I gave up my OU course this week. It was a postgraduate course, the second I’ve attempted. I didn’t enjoy the first one much, but I thought the second, having had a great write-up, would be different. The material was different (and really interesting) but the assessments weren’t.
The idea is that you learn to critically assess, summarise, and compare and contrast, academic articles from peer reviewed journals. The difference between courses appears to manifest in the subject matter of the articles you assess. I found that this is an activity that I don’t do well and don’t enjoy. So rather than struggle on, stressing myself out, doing something I don’t enjoy, I withdrew from the course.
I got my batchelor’s degree in Maths and Statistics from the Open University – it took me 17 years overall, but I did it. I really enjoyed most of the courses, and the assessments and activities and exams. Because it was a degree in Maths and Stats, most of the coursework involved questions that were basically equations, or ‘sums’, and had a right or wrong answer. There were very very few essay style questions, and those there were had a rigidly defined structure and were quite short.
The postgrad courses though, give the students a lot of freedom – we/they have to choose topics, find relevant articles, and then write long essay style assessments comparing and contrasting the articles and their contributions to the topic. For me, that’s too much freedom. Confronted by such a task, I freeze, and panic, and have no idea where to start. Eventually I do start, by kind of squinting sideways at the problem, grabbing a topic out of thin air, doing a google scholar search or a search in the OU Library, finding an article vaguely on the subject in question, and grinding my way through the summary painfully – and not very well.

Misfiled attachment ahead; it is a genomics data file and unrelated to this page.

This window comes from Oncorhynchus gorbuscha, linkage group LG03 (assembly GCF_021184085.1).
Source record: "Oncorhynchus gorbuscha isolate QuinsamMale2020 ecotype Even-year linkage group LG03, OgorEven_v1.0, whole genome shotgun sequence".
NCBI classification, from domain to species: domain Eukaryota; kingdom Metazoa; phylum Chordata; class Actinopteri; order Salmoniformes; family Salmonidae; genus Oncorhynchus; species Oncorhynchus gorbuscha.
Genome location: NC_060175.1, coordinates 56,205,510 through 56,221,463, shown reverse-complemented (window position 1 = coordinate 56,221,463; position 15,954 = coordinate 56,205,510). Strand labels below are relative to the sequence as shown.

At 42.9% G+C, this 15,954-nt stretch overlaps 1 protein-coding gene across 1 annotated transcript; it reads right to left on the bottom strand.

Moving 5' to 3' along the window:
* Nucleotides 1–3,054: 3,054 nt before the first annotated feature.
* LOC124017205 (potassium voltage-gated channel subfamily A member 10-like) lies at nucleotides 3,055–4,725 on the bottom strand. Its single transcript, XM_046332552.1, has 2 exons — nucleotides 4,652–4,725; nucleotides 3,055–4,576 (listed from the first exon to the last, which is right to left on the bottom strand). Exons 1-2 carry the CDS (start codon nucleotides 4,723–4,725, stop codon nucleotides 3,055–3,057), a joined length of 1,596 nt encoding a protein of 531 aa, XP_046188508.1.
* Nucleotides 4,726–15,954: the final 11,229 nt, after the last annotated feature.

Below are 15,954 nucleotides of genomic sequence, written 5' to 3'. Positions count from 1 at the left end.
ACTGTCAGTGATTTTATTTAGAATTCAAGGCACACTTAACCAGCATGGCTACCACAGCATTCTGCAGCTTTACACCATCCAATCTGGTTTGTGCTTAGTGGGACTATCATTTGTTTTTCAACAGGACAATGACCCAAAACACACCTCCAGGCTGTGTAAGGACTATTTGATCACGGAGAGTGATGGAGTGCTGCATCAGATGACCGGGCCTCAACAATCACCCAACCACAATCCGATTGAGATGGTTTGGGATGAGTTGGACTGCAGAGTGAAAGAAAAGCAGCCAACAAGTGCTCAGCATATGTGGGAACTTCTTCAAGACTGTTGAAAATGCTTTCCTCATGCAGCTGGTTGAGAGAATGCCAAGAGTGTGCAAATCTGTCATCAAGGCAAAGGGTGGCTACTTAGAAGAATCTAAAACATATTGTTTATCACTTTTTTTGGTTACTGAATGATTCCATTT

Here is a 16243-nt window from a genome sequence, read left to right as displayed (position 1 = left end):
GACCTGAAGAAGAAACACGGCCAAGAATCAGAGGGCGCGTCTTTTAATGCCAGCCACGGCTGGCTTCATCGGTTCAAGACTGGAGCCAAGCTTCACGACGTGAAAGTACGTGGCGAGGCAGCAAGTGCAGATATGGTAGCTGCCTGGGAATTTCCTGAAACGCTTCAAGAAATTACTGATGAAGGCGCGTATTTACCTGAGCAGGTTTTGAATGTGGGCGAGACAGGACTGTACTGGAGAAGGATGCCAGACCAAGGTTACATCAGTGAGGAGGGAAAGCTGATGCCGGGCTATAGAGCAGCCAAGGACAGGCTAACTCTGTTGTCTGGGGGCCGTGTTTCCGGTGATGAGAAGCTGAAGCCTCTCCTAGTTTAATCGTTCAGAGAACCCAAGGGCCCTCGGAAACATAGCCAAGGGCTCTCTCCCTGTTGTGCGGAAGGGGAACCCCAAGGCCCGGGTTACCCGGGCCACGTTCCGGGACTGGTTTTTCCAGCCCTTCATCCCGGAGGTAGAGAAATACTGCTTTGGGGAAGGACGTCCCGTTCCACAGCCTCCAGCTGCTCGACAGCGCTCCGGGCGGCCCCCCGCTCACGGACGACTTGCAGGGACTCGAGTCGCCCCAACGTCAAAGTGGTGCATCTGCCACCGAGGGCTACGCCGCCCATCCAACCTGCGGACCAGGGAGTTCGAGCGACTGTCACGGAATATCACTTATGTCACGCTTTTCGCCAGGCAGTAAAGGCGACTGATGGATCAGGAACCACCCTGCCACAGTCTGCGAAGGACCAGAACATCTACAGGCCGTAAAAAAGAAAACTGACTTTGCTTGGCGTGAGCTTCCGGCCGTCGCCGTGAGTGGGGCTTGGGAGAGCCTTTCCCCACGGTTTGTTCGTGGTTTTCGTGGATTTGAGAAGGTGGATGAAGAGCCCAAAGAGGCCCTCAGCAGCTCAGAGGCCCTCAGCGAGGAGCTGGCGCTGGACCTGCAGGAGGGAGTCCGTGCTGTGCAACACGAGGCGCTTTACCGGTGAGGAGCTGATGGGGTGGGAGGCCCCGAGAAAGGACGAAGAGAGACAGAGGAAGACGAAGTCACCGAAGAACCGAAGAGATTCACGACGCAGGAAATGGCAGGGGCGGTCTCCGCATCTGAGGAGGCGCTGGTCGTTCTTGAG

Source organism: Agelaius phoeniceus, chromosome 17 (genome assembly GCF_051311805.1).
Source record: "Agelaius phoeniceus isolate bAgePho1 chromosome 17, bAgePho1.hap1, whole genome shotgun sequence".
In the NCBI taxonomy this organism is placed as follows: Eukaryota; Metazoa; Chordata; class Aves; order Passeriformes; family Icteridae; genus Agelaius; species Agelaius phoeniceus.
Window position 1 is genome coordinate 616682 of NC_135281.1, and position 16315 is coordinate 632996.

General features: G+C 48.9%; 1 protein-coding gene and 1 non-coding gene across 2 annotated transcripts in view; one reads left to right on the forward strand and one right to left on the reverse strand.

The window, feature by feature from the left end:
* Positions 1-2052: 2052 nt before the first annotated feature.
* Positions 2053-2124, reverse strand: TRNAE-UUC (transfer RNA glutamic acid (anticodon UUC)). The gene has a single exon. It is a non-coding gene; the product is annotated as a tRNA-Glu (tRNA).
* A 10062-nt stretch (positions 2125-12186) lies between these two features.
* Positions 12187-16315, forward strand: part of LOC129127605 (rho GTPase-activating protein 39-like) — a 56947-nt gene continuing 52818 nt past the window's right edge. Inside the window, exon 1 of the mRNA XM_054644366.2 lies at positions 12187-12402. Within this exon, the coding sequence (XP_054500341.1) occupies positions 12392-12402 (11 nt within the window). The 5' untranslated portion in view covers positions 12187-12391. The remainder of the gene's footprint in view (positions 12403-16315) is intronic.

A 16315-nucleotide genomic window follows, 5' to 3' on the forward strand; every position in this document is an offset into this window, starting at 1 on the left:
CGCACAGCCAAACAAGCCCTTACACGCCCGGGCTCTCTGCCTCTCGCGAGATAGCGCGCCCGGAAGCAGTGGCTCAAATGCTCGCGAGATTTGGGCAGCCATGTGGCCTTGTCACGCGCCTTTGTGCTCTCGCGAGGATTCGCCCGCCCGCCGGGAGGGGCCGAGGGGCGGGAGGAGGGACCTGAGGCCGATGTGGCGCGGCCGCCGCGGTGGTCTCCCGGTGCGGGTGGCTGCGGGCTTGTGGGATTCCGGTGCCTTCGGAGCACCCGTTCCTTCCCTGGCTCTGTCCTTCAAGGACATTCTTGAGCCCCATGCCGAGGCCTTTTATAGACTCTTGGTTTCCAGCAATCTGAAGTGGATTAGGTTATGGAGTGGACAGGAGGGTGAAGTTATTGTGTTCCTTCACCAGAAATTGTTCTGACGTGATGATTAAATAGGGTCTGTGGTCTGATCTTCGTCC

The boys, middlest especially, have the same problem when confronted by homework. If there’s a list of questions, sums, or any kind of structured activity, that’s fine. But anything freeform, anything that requires them to ‘go off and find out about’, or ‘draw a poster on this subject’, results in panic, tantrums and tears.
Apparently, this is common with autistic children. There’s a strategy that can help them called scaffolding, where the basic structure of the homework is set out for the children, to help them know how to get started. Once scaffolding is in place, the task becomes easier – although still not particularly easy.
All of this has given me an insight into the way that I work, and is one of the reasons I don’t feel so bad about giving up my course. If there’s a template, and defined sources of information, I’m fine. In my working life, if there’s not a template (and there usually is), I can almost always find something suitable on the internet.
My problems come when someone asks me to ‘just knock up a one-pager’. For those of you who are lucky enough never to have heard this phrase, it means to summarise information into one or two pages of a Powerpoint presentation, usually in order to present it to much more senior people. The information they want me to summarise is usually vague and ill-considered, and there’s no pre-defined structure to what the requester wants me to present. I expect that neurotypical people can just do this stuff but I have no idea how. And I find myself getting more and more stressed, and feeling incapable, until someone supplies me with a template or a previous example. This is actually one of the (many) reasons I decided to leave my last role.
Luckily so far in my current role, this hasn’t happened, and isn’t that likely to. But I’m already planning a coping strategy in case it ever does. I’ve seriously considered having a tantrum, bursting into tears and curling up into a ball under my desk… but on reflection, I’ve decided to just say ‘Are you asking me to ‘just knock up a one-pager’? Yeah, I don’t do that’. I’m very interested to see what the reaction is… I’m already known as someone who doesn’t do ‘just pop a half hour call in the diary’ if I can possibly avoid it. Mostly because the outcome of such calls tends to be a request for me to ‘just knock up a one-pager’…